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  Gummo 101 Uses For A Dead Cat
Year: 1997
Director: Harmony Korine
Stars: Jacob Sewell, Jacob Reynolds, Darby Dougherty, Chloë Sevigny, Carisa Glucksman, Linda Manz, Nick Sutton, Jason Guzak, Casey Guzak, Wendall Carr, James Lawhorn, James Glass, Ellen M. Smith, Bryant L. Crenshaw, Max Perlich, Harmony Korine
Genre: Drama, WeirdoBuy from Amazon
Rating:  5 (from 1 vote)
Review: The place is Xenia Ohio, where a tornado wrecked the town and the citizens never really recovered, such was the devastation. During the disaster houses were demolished, people picked up by the gusts and suffered broken bones, and the amount of property damage was extensive. Thus the populace live in squalor, with evidence of the catastrophe everywhere you look, and they pass the time by getting up to mischief as if the event bled them of their ambition and left them content to wallow in the filth they see around them...

After penning Kids, writer and director Harmony Korine's eccentric passage through the filmmaking world continued here with his first feature, a mostly scripted affair that looked improvised thanks to it being hard to believe that someone would sit down and write this as a plot. There wasn't a story as such, more recurring characters we would return to over the course of the running time, although each time we did catch up with them they didn't seem to have progressed any and everything looked pretty much the same for them as they idled about the town, which in the main was a dump, though we did see streets which showed little evidence of the supposed devastation.

So it's not as if this version of Xenia, which is a real location, was a Third World shanty town for as far as we could judge the people we saw had a roof over their heads no matter what the opening narration had told us, narration which whispers and murmurs information about the people we watch, though how reliable that was is open to question. The sheer pointlessness of the lives depicted was a point in itself, as if Korine was wallowing in the trashiness of it all, and daring you to walk out, or even better, not be able to tear your gaze away from the screen. Naturally, with a movie such as this, reactions were going to be mixed at best.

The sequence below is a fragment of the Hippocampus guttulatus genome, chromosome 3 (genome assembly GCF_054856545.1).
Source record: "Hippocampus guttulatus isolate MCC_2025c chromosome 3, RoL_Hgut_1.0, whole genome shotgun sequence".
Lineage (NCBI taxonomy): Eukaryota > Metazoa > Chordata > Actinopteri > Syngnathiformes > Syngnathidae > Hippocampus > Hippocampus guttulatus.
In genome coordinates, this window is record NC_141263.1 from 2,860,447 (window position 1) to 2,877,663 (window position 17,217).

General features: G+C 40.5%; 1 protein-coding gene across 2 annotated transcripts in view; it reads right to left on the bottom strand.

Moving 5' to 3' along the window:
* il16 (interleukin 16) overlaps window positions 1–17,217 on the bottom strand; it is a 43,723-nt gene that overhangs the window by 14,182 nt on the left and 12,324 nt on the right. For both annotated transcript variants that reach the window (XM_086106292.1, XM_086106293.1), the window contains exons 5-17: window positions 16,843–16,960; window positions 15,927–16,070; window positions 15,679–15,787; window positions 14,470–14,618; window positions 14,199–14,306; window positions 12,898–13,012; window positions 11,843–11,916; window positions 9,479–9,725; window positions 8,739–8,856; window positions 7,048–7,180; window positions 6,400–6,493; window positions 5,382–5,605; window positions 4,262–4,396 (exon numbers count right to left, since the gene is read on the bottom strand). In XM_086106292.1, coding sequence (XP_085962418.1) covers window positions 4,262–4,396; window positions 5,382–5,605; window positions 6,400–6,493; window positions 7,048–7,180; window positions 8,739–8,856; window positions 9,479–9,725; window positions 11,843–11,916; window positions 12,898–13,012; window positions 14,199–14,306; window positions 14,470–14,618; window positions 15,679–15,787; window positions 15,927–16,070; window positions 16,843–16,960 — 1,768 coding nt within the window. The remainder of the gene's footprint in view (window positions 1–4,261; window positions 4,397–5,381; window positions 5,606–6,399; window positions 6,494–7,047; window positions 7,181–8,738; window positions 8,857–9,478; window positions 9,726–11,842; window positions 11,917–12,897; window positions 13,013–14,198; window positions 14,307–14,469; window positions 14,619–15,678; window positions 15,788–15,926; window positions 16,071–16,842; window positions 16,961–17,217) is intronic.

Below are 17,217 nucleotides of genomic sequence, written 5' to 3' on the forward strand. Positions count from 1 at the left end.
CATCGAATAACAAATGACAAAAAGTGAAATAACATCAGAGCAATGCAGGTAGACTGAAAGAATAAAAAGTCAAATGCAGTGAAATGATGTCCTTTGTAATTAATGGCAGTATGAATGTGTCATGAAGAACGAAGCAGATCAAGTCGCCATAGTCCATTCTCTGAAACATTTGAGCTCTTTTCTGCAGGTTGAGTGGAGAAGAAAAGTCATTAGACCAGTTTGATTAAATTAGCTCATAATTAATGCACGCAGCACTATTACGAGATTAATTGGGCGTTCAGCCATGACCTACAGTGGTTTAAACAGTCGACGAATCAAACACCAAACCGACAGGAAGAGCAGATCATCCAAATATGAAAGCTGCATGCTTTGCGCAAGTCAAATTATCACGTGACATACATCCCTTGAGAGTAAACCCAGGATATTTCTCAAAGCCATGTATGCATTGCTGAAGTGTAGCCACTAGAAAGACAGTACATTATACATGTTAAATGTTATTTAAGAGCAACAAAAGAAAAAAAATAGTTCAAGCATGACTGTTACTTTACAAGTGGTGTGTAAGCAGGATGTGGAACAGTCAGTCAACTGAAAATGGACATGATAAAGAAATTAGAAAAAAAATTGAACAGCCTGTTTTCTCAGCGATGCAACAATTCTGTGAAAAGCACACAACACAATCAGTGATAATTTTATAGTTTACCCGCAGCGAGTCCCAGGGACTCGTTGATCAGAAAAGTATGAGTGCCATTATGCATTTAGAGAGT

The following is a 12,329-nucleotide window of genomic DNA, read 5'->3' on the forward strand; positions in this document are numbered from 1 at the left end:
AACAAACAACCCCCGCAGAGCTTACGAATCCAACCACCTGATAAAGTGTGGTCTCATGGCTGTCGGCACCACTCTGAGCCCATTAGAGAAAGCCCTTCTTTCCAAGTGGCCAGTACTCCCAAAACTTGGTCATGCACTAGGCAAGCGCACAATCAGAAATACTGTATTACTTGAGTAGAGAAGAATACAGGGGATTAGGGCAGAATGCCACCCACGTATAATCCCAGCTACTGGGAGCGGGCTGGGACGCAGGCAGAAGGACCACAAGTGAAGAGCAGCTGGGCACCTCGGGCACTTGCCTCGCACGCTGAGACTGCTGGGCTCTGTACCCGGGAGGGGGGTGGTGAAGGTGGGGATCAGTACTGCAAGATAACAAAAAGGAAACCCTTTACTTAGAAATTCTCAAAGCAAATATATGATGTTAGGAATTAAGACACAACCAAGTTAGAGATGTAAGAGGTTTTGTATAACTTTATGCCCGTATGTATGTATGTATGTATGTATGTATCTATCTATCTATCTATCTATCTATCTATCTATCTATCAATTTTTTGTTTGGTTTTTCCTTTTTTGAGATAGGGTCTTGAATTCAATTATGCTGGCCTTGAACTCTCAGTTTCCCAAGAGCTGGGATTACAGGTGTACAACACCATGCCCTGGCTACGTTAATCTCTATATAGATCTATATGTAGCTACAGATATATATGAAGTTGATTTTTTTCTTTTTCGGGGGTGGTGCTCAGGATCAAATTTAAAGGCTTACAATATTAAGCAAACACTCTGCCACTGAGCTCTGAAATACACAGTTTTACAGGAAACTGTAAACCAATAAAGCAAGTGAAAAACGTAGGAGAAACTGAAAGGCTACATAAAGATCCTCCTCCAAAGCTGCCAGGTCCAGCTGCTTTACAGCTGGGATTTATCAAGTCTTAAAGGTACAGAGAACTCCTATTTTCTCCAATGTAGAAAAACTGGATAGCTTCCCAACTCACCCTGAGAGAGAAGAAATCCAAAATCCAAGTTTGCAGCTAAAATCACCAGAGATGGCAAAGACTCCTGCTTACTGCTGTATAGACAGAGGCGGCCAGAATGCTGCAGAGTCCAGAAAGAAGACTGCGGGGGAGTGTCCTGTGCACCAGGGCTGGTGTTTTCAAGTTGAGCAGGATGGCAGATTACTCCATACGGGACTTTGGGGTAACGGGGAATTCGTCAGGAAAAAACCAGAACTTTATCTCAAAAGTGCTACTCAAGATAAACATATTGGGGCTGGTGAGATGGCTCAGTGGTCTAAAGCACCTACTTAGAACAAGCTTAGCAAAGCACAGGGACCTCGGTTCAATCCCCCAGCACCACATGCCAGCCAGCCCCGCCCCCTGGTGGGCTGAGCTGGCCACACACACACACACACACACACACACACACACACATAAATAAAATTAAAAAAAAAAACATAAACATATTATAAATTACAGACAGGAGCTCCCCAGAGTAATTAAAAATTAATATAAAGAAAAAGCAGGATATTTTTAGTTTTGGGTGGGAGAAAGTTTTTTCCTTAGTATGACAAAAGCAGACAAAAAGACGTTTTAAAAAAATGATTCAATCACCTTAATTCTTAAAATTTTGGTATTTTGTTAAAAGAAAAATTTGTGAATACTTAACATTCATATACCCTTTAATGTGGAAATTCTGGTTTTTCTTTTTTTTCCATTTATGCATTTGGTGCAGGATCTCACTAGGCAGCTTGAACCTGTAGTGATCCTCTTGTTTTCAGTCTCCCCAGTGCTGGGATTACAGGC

Therefore for some viewers Gummo was one of the most disturbing films they had ever seen, the thought that there were people out there who lived this way not something they wished to think about and now it was in their faces it was safe to say they did not like what they saw. On the other hand, there were others who proclaimed this as some kind of pioneering masterpiece, a perfect summation of the times and something startlingly new and original, a challenge yes, but also fascinating: you know, the pretentious regard. On the other other hand (yes, that's three hands), a larger group watched this and were of the opinion not only was it boring, but it was one of the worst films they had ever seen.

So there were a number of opinions you could hold about this, all of them valid to a degree, but the fact remained Korine had conjured up something numbly compelling. Yet you always felt at a distance from whoever you were seeing, whether that was intentional was unclear, but most would find it hard to relate to a couple of young teens who killed cats for the local restaurant, or the boy dresed in pink bunny ears who seems to embody the empty spirit of the piece yet never does anything engaging, or the sisters (one of whom was Chloë Sevigny, the most recognisable face here) who live a carefree existence of nothing in particular - ripping tape off their nipples is about as exciting as it gets for them. Some accused Gummo of simply employing freakshow tactics, and there was undoubtedly truth in that, a sense that you could indulge in the lifestyle of the lowest strata of society without having to get your hands dirty. For a film which had set out all it had to say in the first ten minutes, only the weirder parts kept you watching, chair wrestling and all.
Reviewer: Graeme Clark

 

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